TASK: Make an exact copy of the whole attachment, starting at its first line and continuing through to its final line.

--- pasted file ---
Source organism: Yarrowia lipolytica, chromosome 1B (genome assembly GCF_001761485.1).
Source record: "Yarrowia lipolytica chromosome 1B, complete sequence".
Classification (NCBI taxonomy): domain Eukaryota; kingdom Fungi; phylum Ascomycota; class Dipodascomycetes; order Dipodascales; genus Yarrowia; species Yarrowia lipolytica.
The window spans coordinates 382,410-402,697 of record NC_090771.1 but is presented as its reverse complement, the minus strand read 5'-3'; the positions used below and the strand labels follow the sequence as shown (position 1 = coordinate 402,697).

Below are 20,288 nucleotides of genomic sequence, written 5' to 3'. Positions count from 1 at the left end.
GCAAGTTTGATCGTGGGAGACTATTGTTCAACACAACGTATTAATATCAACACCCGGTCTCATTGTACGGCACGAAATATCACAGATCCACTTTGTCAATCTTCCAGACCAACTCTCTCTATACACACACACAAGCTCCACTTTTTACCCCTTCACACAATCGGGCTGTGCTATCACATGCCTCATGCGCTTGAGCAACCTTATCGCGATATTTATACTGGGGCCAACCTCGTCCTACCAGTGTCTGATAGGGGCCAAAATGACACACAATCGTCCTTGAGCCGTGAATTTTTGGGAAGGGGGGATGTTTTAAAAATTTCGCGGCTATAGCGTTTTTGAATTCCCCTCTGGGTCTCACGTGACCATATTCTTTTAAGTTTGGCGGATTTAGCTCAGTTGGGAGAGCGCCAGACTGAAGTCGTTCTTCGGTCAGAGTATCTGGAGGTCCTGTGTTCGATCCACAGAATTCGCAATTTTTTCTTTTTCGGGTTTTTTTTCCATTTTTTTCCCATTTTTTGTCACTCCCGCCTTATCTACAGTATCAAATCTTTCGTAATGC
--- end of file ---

Source organism: Yarrowia lipolytica, chromosome 1B (genome assembly GCF_001761485.1).
Source record: "Yarrowia lipolytica chromosome 1B, complete sequence".
Classification (NCBI taxonomy): domain Eukaryota; kingdom Fungi; phylum Ascomycota; class Dipodascomycetes; order Dipodascales; genus Yarrowia; species Yarrowia lipolytica.
The window spans coordinates 382,410-402,697 of record NC_090771.1 but is presented as its reverse complement, the minus strand read 5'-3'; the positions used below and the strand labels follow the sequence as shown (position 1 = coordinate 402,697).

Below are 20,288 nucleotides of genomic sequence, written 5' to 3'. Positions count from 1 at the left end.
GCAAGTTTGATCGTGGGAGACTATTGTTCAACACAACGTATTAATATCAACACCCGGTCTCATTGTACGGCACGAAATATCACAGATCCACTTTGTCAATCTTCCAGACCAACTCTCTCTATACACACACACAAGCTCCACTTTTTACCCCTTCACACAATCGGGCTGTGCTATCACATGCCTCATGCGCTTGAGCAACCTTATCGCGATATTTATACTGGGGCCAACCTCGTCCTACCAGTGTCTGATAGGGGCCAAAATGACACACAATCGTCCTTGAGCCGTGAATTTTTGGGAAGGGGGGATGTTTTAAAAATTTCGCGGCTATAGCGTTTTTGAATTCCCCTCTGGGTCTCACGTGACCATATTCTTTTAAGTTTGGCGGATTTAGCTCAGTTGGGAGAGCGCCAGACTGAAGTCGTTCTTCGGTCAGAGTATCTGGAGGTCCTGTGTTCGATCCACAGAATTCGCAATTTTTTCTTTTTCGGGTTTTTTTTCCATTTTTTTCCCATTTTTTGTCACTCCCGCCTTATCTACAGTATCAAATCTTTCGTAATGC